Peter will work closely with you to develop a plan that suits your needs, interests and tastes. He has over two decades of industry experience and deep connections worldwide in these markets. He will work with you to choose a selection of well-researched, exceptional items that are positioned to appreciate in value.
Peter Lovisek, CEO of Fossil Realm, poses with beautiful Canadian ammonites (ammolite) in Calgary, Alberta. Large, bright and colourful specimens are valued at $50,000 USD or more in today's market.
"In any well diversified investment portfolio it is beneficial to own tangible assets that provide a hedge against inflation. Traditionally, investors have focused on gold and silver for this purpose. However, rare fossils, gems, and meteorites can also serve this purpose while at the same time providing you with a beautiful piece of natural history to enjoy on a daily basis.
When making any investment purchase it is wise to consult a professional with knowledge and experience in the investment. This is especially true for fossils, gems and meteorites where there is the very real potential for fakes on the market. Peter is an expert with many years of experience whom I trust to help me make the right investment purchase.
When making an investment purchase the old adage is that money is made at the time of purchase rather than at the time of selling. In other words, the purchase must be made at the right price and it is difficult to make money if the investment is purchased at an inflated price. Peter has exceptional knowledge and experience in the industry to ensure that you make your investment purchase at a fair and reasonable price.”
January 15, 2020
High end fossils are viewed as sound alternative investments by savvy investment professionals
Pictured above is an incredible 13.45 foot long Jurassic crocodile skeleton - among the largest and best preserved examples of the species. Such a rare and extraordinary fossil is bound to appreciate in value.
Dinosaur Skeletons - An Emerging Asset Class? (Swen Lorenz; Undervalued Shares, 2023). Explores how fossils are garnering attention as an emerging asset class. Probes whether they are undervalued compared to more established collectible assets like fine art. A thorough treatment of the subject by a well-known investor.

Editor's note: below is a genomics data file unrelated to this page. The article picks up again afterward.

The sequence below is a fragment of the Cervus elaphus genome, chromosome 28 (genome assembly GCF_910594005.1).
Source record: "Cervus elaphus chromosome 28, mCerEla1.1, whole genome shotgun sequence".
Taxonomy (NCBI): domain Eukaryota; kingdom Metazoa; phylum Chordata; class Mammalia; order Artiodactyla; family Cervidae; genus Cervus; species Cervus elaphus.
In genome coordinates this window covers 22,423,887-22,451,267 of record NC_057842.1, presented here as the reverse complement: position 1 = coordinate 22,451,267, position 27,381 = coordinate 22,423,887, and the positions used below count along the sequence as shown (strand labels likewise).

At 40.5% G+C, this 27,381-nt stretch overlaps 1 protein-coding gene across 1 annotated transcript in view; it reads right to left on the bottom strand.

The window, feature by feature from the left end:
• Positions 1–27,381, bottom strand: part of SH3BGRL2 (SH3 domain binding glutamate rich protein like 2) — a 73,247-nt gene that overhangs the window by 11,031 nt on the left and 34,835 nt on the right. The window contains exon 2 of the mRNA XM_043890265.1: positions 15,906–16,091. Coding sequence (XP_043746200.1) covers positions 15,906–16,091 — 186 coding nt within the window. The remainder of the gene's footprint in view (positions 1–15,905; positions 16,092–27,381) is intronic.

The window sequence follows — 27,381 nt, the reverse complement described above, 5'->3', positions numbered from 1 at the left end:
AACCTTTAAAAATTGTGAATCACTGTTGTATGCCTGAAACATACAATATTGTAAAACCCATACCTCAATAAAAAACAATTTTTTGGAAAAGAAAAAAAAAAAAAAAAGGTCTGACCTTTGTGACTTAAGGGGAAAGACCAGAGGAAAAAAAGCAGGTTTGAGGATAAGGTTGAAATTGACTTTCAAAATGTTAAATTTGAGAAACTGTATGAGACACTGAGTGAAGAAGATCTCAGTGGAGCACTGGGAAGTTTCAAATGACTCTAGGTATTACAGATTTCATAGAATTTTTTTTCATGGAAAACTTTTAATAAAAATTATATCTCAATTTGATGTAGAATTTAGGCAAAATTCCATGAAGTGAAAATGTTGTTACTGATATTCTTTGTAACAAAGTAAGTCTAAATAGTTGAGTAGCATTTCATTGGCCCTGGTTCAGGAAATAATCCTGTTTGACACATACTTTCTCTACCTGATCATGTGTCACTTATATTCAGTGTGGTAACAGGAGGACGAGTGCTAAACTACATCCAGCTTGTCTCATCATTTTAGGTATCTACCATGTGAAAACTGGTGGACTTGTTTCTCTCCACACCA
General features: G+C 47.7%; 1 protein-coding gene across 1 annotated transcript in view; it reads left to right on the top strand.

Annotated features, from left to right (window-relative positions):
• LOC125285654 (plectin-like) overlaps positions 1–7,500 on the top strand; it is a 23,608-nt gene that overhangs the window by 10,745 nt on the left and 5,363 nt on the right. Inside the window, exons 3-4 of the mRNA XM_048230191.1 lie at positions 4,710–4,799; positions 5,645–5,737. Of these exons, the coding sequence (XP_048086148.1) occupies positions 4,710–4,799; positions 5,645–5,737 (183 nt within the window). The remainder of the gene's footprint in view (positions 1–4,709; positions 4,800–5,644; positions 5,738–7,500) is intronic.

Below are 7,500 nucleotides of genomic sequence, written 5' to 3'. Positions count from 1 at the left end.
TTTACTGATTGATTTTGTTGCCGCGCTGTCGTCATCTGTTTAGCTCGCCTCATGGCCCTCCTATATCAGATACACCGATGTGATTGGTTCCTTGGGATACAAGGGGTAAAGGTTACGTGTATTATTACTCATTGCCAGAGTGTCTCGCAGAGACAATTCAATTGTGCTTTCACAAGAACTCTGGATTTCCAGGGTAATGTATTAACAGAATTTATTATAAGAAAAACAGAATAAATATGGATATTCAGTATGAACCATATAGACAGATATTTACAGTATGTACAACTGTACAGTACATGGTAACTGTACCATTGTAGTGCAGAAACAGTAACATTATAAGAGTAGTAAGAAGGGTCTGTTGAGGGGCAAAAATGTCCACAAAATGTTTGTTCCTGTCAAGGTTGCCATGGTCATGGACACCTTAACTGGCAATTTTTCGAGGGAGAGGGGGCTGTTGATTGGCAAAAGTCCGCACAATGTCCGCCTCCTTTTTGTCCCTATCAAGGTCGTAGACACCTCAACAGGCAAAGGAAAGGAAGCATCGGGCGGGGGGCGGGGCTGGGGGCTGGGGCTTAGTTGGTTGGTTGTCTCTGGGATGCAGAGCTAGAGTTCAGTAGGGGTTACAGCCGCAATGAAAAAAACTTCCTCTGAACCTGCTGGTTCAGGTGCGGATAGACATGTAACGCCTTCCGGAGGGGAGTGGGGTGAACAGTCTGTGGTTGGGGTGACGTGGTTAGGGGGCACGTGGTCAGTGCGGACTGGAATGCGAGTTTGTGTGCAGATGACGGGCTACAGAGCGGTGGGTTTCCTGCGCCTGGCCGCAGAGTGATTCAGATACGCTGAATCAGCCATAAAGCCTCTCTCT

Chart: Investing in the Finer Things in Life (Jeff Desjardins; Visual Capitalist, 2018). Details the 10 year returns on luxury asset classes, including coloured diamonds, jewelry, fine art, autos, stamps, fine wine and more. Nearly all exclusive alternative assets appreciated considerably.
How Every Asset Class, Currency, and Sector Performed in 2018 (Jeff Desjardins; Visual Capitalist, 2018). Luxury assets like fine wine and fine art were among the few "winners" this year.
Forget the Old Masters, It’s All About the Old Monsters in the Booming Market for Dinosaur Fossils (Kate Brown; ArtNet News, 2019). A great piece on the growing trend to collect high end fossil specimens.
Are Dinosaur Fossils the Hot New Collectors' Item? (Leanne Mirandilla; Hong Kong Tatler, 2018). Another piece on the trend to collect dinosaur fossils, noting that specimens are selling higher than auction estimates in Europe and that there is an emerging demand for fossils in Asia.
The Hunt For Six-Figure Rocks (Missy Sullivan; Forbes, 2006). Highlights the trend of mineral collecting among elite executives and investors, like Microsoft's Paul Allen, Intel's Karl Kempf, and City Light Capital's Marc Weill.
3 Interesting Collectable Items You Didn't Know You Could Buy (Luxatic.com, 2019). Highlights fossil collecting as well as two offbeat collectable categories: cancelled cheques and celebrity hair.
Fancy Color Diamond Grading and Pricing (Jeffery Bergman, 2014). Excellent piece from an industry expert that includes a chart comparing the value of fancy pink diamonds to stocks and commodities. Fancy intense pink diamonds 1-2 carats in size increased a staggering 891% from 1995 to 2013 Download PDF here.